Bed Bug Adaptation
The effects of traumatic insemination are deleterious to the female. Female bed bugs have evolved a pair of specialized reproductive organs ("paragenitalia") at the site of penetration. Known as the ectospermalege and mesospermalege (referred to collectively as spermalege), these organs serve as sperm-receptacles from which sperm can migrate to the ovaries. All bed bug reproduction occurs via traumatic insemination and the spermalege. The genital tract, though functional, is used only for laying fertilized eggs.
The ectospermalege is a swelling in the abdomen, often folded, filled with hemocytes. The ectospermalege is visible externally in most bed bug species, giving the male a target through which to impale the female with the paramere. In species without an externally visible ectospermalege, traumatic insemination takes place over a wide range of the body surface.
Exactly why males 'comply' with this aspect of female control over the site of mating is unclear, especially as male P. cavernis appear to be able to penetrate the abdomen at a number of points independent of the presence of an ectospermalege. One possibility is that mating outside the ectospermalege reduces female fecundity to such an extent that the mating male's paternity is significantly reduced ... The ectospermalege appears to act as a mating guide, directing the male's copulatory interest, and therefore damage, to a restricted area of the female's abdomen.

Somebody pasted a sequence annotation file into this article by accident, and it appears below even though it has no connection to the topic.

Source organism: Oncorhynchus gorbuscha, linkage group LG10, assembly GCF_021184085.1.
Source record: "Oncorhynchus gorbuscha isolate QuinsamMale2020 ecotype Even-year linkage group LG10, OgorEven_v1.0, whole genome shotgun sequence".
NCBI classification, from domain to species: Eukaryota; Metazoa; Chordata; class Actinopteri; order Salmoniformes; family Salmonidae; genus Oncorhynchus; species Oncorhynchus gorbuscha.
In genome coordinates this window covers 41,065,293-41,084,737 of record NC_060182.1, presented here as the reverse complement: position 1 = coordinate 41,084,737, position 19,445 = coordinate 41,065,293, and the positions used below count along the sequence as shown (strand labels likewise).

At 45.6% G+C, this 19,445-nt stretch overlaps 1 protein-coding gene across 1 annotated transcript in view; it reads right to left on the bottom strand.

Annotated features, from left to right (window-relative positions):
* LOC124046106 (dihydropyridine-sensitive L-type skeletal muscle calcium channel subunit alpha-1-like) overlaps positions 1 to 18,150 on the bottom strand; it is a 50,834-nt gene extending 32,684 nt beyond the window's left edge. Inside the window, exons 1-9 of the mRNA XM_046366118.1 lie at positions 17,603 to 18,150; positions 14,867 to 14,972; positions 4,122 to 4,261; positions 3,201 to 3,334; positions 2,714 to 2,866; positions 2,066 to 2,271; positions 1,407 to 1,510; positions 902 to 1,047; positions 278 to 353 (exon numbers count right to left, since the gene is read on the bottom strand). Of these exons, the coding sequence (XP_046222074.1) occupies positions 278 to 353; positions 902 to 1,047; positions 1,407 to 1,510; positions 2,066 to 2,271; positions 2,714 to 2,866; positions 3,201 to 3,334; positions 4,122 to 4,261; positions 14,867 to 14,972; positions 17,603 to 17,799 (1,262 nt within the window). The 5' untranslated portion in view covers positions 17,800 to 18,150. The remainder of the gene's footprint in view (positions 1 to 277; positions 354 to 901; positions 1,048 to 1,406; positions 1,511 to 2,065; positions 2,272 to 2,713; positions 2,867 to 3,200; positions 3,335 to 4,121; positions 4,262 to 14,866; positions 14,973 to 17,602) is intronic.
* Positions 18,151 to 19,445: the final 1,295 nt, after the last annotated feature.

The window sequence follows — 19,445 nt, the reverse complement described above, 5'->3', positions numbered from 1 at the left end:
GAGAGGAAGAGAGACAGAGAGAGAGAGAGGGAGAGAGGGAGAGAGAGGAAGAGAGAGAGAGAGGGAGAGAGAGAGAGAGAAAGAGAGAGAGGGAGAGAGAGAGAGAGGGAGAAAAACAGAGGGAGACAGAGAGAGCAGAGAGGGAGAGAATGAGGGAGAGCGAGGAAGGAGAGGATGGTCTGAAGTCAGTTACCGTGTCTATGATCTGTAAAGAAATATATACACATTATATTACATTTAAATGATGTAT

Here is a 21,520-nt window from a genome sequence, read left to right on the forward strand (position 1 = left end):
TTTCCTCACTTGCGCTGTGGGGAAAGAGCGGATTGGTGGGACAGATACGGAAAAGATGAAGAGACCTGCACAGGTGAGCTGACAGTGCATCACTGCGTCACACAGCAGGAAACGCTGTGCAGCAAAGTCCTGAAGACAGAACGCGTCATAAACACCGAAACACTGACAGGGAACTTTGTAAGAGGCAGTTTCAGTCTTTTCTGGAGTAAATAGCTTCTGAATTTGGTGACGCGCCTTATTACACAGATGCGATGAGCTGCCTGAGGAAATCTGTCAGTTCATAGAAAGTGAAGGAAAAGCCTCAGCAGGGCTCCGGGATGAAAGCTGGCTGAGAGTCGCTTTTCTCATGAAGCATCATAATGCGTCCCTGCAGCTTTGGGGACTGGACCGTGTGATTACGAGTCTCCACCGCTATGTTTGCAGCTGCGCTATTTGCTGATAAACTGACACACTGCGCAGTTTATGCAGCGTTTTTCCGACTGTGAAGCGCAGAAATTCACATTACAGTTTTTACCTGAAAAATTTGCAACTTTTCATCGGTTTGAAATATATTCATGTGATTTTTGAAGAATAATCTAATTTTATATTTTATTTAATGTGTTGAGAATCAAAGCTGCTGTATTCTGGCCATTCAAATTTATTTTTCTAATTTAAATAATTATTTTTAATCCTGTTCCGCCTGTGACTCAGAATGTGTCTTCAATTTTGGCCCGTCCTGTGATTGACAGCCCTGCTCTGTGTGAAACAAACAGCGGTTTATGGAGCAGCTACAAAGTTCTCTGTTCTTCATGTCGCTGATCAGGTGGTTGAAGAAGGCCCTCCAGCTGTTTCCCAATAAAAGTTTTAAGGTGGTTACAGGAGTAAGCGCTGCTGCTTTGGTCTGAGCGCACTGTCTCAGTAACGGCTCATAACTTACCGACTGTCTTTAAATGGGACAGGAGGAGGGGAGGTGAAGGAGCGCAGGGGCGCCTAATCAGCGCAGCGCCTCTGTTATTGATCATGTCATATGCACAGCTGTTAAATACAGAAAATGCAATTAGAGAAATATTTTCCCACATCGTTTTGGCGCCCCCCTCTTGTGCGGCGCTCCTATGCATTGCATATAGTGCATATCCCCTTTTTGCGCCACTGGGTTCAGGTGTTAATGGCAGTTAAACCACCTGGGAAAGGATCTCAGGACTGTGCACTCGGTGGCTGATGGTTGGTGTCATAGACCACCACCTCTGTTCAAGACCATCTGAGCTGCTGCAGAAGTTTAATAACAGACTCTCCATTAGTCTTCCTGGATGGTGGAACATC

The mesospermalege is a sac attached to the inner abdomen, under the ectospermalege. Sperm is injected through the male's penis into the mesospermalege. In some species, the ectospermalege directly connects to the ovaries – thus, sperm and ejaculate never enters the hemolymph and thus never trigger an immune reaction. (The exact characteristics of the spermalege vary widely across different species of bed bugs.) The spermalege are generally found only in females. However, males in the Afrocimex genus possess an ectospermalege. Sperm remains in the spermalege for approximately four hours; after two days, none remains.
Male bed bugs have evolved chemoreceptors on their penises. After impaling a female, the male can "taste" if a female has been recently mated. If he does, he will not copulate as long and will ejaculate less fluid into the female.
Read more about this topic: Traumatic Insemination
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